By Hyonhee Shin
SEOUL (Reuters) – South Korea’s opposition to new rules governing U.S. subsidies for electric vehicles is set to overshadow President Yoon Suk-yeol’s first official trip to the United States, disrupting a recent show of alliance strength with Washington.
Yun, who was in London for the funeral of Britain’s Queen Elizabeth, left for New York late Monday to attend the UN General Assembly. He will fly to Canada on Thursday for the final leg of his trip before returning home on Saturday.
In New York, Yun will hold a summit with US President Joe Biden, where both leaders are expected to discuss North Korea’s growing weapons threats and growing concerns in South Korea over the Inflation Reduction Act (IRA), which Biden signed last month.
The new law eliminates federal tax credits for electric vehicles (EVs) made outside North America, meaning companies such as Hyundai Motor Co and subsidiary Kia Corp will no longer be eligible for such subsidies.
The law has sparked complaints from government officials in Seoul, who see it as a betrayal of Biden’s promises to strengthen bilateral economic ties after South Korean companies agreed to make major investments and build factories in the United States.
Seoul officials have said the law could violate a bilateral free trade agreement and have asked Washington to delay the new rules until Hyundai finishes building its Georgia plant in 2025. Yoon is likely to repeat that request in the upcoming summit.
Some senior South Korean officials have moved in recent weeks to convey concerns to their US counterparts and push for exemptions, though the solutions are unclear. Commerce Minister Lee Chang-yang will travel to the United States this week to discuss the IRA, the ministry said on Tuesday.
US national security adviser Jake Sullivan told his South Korean counterpart Kim Sung Han earlier this month that the IRA would bring “more positives than negatives” to Korea, but promised to review the impact of the new rules.
“It’s structurally quite complicated because it’s already signed into law, but there is a way to do it,” said a senior South Korean official closely involved in the discussions, speaking on condition of anonymity because of the diplomatic sensitivity of the matter.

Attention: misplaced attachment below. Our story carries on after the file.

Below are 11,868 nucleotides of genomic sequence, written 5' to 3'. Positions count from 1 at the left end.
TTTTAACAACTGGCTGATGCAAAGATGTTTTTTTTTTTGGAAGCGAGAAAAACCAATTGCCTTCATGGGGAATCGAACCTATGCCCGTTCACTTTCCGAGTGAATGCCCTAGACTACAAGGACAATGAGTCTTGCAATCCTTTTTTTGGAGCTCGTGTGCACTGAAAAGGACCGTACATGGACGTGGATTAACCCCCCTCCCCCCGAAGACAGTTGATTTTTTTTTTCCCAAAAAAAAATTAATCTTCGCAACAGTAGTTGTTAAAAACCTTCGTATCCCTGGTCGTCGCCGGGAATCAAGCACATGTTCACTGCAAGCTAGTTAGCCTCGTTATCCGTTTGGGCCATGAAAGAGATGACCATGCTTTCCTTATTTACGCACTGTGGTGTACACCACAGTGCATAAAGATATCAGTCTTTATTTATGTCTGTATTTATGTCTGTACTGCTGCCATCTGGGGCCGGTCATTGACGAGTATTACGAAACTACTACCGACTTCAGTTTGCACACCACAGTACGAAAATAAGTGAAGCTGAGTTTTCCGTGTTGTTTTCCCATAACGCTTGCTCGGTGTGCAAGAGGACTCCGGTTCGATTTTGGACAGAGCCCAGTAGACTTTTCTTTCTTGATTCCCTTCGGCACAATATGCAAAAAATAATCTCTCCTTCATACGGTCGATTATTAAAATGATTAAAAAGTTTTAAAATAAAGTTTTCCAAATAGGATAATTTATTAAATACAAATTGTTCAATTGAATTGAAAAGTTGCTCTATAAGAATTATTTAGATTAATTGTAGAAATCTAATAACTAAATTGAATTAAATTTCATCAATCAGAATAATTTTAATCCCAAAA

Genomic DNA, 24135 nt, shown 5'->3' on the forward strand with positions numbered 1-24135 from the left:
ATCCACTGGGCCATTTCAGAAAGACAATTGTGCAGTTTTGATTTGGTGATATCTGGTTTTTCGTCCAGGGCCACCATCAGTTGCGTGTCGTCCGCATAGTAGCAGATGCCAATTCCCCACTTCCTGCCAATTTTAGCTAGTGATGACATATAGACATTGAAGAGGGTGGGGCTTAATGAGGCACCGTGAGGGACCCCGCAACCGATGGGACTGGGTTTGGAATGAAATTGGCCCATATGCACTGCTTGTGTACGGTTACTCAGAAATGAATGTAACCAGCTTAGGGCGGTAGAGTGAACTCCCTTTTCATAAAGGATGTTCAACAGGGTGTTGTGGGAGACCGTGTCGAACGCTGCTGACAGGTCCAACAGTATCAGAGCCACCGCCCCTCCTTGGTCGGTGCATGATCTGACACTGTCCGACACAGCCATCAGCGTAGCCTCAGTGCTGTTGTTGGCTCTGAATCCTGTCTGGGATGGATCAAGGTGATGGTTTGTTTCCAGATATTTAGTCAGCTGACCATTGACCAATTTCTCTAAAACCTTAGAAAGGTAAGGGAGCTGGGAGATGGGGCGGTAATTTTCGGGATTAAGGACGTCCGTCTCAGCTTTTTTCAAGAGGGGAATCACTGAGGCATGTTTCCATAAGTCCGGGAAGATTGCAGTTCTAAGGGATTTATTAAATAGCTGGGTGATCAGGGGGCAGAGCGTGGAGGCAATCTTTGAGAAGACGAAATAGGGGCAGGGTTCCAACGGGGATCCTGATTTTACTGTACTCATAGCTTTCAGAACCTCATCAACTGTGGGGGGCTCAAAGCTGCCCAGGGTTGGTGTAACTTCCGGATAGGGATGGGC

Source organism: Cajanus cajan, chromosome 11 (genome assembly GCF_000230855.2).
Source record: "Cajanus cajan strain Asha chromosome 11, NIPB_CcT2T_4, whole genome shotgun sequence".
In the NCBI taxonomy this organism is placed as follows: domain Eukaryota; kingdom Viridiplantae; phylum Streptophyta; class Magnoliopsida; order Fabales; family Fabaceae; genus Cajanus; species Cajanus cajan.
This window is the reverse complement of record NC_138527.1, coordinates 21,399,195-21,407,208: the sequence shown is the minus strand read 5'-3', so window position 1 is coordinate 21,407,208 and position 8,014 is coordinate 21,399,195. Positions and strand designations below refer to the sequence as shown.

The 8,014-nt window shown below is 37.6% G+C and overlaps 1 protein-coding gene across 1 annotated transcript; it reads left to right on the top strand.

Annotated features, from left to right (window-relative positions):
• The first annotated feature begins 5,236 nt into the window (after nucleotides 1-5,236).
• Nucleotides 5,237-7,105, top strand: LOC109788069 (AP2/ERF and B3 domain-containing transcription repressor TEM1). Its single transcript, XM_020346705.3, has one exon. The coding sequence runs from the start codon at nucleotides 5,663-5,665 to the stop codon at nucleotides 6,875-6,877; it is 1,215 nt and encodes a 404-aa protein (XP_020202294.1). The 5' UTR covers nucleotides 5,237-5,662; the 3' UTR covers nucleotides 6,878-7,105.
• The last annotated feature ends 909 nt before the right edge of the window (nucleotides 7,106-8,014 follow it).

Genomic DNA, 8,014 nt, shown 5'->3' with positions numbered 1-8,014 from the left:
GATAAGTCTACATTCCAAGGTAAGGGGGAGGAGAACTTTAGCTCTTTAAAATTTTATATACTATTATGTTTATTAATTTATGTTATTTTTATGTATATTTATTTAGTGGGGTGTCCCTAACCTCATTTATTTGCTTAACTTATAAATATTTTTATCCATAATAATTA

When asked about the IRA, Yun’s senior finance secretary, Choi Sang-mok, said neither side had yet set an agenda for the summit, but could discuss the issue in light of its importance.
Yun is also struggling to make progress on other key diplomatic and security issues, such as improving relations with Japan and bringing North Korea into denuclearization talks.
Yoon’s office said it plans to hold its first bilateral meeting with Japanese Prime Minister Fumio Kishida in New York, although some Japanese media reported the meeting may not take place as legal wrangles over historic disputes remain unresolved.
South Korean Foreign Minister Park Jin met his Japanese counterpart in New York on Monday, where he asked the Japanese to work with Seoul to resolve their differences, Park’s office said in a statement.
According to a senior official in Yun’s office, the president also plans to use his address to the UN General Assembly to reiterate the need for North Korea to denuclearize, with Pyongyang rejecting Seoul’s recent overtures and talks remaining deadlocked .
A diplomatic source told Reuters that Seoul and Washington were exploring how to reopen denuclearization talks.
“Our responses to the North’s recent moves have been low-profile, which is intended not to give the level of attention they want,” the source said, speaking on condition of anonymity because of the sensitivity of the matter.
“But we are sending a clear message that another nuclear test will trigger real consequences, even harsher than the decisive decisions and measures taken after the sixth test and long-range missile launches.”
(Reporting by Hyonhee Shin; Editing by Josh Smith, Ana Nicolaci da Costa and Lincoln Feast)